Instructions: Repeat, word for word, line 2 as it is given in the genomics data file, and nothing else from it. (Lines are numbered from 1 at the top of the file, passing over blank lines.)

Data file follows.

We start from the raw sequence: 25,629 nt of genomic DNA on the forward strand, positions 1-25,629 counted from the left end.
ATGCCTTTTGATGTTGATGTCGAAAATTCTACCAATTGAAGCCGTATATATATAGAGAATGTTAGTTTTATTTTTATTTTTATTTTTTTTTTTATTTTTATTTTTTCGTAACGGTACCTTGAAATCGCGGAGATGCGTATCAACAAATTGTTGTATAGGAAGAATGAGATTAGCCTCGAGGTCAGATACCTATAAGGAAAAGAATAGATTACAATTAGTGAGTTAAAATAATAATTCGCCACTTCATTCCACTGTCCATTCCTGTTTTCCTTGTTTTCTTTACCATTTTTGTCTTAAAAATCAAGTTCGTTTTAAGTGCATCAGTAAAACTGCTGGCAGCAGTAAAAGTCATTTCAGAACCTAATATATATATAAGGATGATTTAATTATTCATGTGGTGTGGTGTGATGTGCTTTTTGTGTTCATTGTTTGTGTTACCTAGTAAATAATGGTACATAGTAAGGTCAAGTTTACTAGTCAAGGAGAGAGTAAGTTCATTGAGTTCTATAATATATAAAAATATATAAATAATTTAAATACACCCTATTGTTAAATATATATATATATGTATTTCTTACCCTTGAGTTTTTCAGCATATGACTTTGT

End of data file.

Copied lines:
ATGCCTTTTGATGTTGATGTCGAAAATTCTACCAATTGAAGCCGTATATATATAGAGAATGTTAGTTTTATTTTTATTTTTATTTTTTTTTTTATTTTTATTTTTTCGTAACGGTACCTTGAAATCGCGGAGATGCGTATCAACAAATTGTTGTATAGGAAGAATGAGATTAGCCTCGAGGTCAGATACCTATAAGGAAAAGAATAGATTACAATTAGTGAGTTAAAATAATAATTCGCCACTTCATTCCACTGTCCATTCCTGTTTTCCTTGTTTTCTTTACCATTTTTGTCTTAAAAATCAAGTTCGTTTTAAGTGCATCAGTAAAACTGCTGGCAGCAGTAAAAGTCATTTCAGAACCTAATATATATATAAGGATGATTTAATTATTCATGTGGTGTGGTGTGATGTGCTTTTTGTGTTCATTGTTTGTGTTACCTAGTAAATAATGGTACATAGTAAGGTCAAGTTTACTAGTCAAGGAGAGAGTAAGTTCATTGAGTTCTATAATATATAAAAATATATAAATAATTTAAATACACCCTATTGTTAAATATATATATATATGTATTTCTTACCCTTGAGTTTTTCAGCATATGACTTTGT